French Knot

film yorkRomance vs family in funny Franco-American ‘2 Days In New York’

French actress/auteur Julie Delpy is a one-woman art film industry. A cult favorite after collaborating with director Richard Linklater and co-star Ethan Hawke on the improv romances Before Sunset and Before Sunrise, she’s since branched out to write and direct her own indie films. The most successful was the cross-cultural romantic comedy, 2 Days In Paris, from 2007, in which Delpy played a transplanted Frenchwoman bringing her New Yorker boyfriend home to Paris to meet her wacky family. As a filmmaker, Delpy displayed wit and style, but the film was ruined by a club-footed performance by Adam Goldberg as her obnoxious boyfriend.

Delpy’s new comedy, 2 Days In New York, is the sequel. Delpy plays the same character, back living in New York and suffering a weekend visit from her relations, all played by the same actors as in the previous film (including Delpy’s real-life father, Albert Delpy). But this time, Delpy and her character have had the sense to ditch Goldberg and replace him with Chris Rock as the new boyfriend, and the film is much lighter, fresher, and funnier for the change. Although he essentially plays straight man to the invading Gauls throughout, Chris Rock playing straight is funnier than most comic actors’ entire arsenal of jokes and shtick.

Plotwise, Delpy stars as Marion, an artist whose medium is photography, living in New York City. Her boyfriend, Mingus (Rock), hosts a talk radio show and contributes regularly to a couple of NPR programs. (They met when both were working for the Village Voice, to make their hipster credentials complete.) Each has a small child by a previous relationship, and they all live together in a Brownstone apartment near Central Park.

As grounded and dependable as Mingus is, he’s unprepared for the culture-shock of Marion’s family. Her recently widowed father, Jeannot (Albert Delpy), is a gnomish old goat whose insinuating tone and hand gestures totally mystify the non-French-speaking Mingus. Sister Rose (Alexia Landeau) traipses around barely clad and reduces Marion to fits of childish bickering and slapping whenever they’re together; she’s also brought along a dimbulb boyfriend, Manu (Alex Nahon), also one of Marion’s exes, who invites a drug dealer from the park into the apartment to score some dope, and chirps, “I would have been a cool black man!” (Landeau and Nahon also share story credit with Delpy.)

Delpy mines clashing sexual mores for laughs. There’s no onscreen sex, but a lot of talk, especially among the French about sexual appetites and the shape, health, and function of sexual organs. (In one funny scene, Mingus and Marion, on the other side of the wall, try not to imagine how Rose and Manu are employing a noisy electric toothbrush in foreplay.) Delpy never suggests the French are more sophisticated, just more obsessed with the subject (giggling like schoolchildren every time someone says “Mingus” because it rhymes with “cunnilingus”). Meanwhile, her great idea that Marion signs a contract selling her soul to the devil as an art project sort of fizzles away to nothing. (Despite the sardonic presence of actor/filmmaker Vincent Gallo in a cameo.) Most often, Delpy plays the Woody Allen card, casting herself as the neurotic New Yorker trying to get a grip on her life.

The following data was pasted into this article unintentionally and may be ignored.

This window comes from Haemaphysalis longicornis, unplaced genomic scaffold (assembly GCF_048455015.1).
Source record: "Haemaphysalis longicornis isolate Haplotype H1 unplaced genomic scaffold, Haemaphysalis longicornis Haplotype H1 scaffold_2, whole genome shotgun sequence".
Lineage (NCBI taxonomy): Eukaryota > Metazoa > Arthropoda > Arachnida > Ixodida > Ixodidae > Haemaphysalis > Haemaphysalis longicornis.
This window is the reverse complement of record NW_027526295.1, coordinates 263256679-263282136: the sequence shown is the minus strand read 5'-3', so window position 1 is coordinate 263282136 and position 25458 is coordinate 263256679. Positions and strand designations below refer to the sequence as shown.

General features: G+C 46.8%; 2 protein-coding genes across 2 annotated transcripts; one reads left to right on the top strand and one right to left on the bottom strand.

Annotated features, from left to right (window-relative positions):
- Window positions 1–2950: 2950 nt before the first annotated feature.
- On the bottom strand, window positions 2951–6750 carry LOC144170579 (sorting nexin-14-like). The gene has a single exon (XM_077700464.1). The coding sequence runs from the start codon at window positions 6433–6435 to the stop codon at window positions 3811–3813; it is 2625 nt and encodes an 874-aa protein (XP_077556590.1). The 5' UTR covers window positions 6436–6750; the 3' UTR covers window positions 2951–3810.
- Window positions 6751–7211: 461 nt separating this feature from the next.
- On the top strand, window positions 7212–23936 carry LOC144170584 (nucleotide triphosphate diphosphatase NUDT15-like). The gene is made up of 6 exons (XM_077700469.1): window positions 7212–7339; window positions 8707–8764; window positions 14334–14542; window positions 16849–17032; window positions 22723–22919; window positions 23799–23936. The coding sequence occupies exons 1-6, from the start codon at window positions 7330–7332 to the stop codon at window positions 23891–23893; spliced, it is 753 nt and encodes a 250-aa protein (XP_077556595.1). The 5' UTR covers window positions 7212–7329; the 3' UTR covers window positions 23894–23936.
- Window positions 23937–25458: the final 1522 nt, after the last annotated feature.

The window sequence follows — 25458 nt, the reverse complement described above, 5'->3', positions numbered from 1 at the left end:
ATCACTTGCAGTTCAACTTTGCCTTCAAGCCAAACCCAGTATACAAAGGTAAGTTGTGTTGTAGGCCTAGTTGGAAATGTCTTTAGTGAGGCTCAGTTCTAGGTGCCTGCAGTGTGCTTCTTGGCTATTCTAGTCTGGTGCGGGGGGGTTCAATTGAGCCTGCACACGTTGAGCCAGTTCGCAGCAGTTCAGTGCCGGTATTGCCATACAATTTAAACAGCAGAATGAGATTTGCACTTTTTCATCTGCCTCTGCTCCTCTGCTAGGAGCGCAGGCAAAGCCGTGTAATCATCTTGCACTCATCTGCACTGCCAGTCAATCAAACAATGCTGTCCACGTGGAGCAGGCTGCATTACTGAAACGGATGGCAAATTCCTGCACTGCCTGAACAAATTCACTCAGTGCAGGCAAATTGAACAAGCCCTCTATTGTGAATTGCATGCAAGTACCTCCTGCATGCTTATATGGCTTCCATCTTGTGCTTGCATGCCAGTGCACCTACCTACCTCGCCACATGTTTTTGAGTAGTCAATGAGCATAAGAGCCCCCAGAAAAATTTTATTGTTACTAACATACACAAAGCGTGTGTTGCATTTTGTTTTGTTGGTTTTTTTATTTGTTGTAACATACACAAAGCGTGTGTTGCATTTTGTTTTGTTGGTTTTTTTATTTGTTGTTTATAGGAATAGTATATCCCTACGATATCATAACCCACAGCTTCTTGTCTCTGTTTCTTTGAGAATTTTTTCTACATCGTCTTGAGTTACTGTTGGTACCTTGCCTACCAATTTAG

But, like Allen, she has to beware of self-absorption; too much navel-gazing leads to some claustrophobic moments of Marion just ranting and whining. This happens mostly when she’s trying to justify her sibling bickering and other family pressures to Mingus, although there’s also one painful scene at her art gallery opening when her response to a pretentious art critic (is there any other kind, in the movies?) is not to engage him in any kind of debate or dialogue, or even crack one-liners, but simply to unload a screed of vitriol worthy of a petulant pre-teen at him, and stalk off.

However, Delpy’s filmmaking is inventive, from quick-cut backstory montages to the charming hand-puppet play that frames the story. And Rock is terrific, navigating his way through the lunacy (especially alone in his office, confiding in his mentor and confidante, a life-sized cardboard standee of Barack Obama). Delpy’s sensibility is offbeat enough to be interesting, and the wider she expands her focus in future, the more accomplished her films will be.

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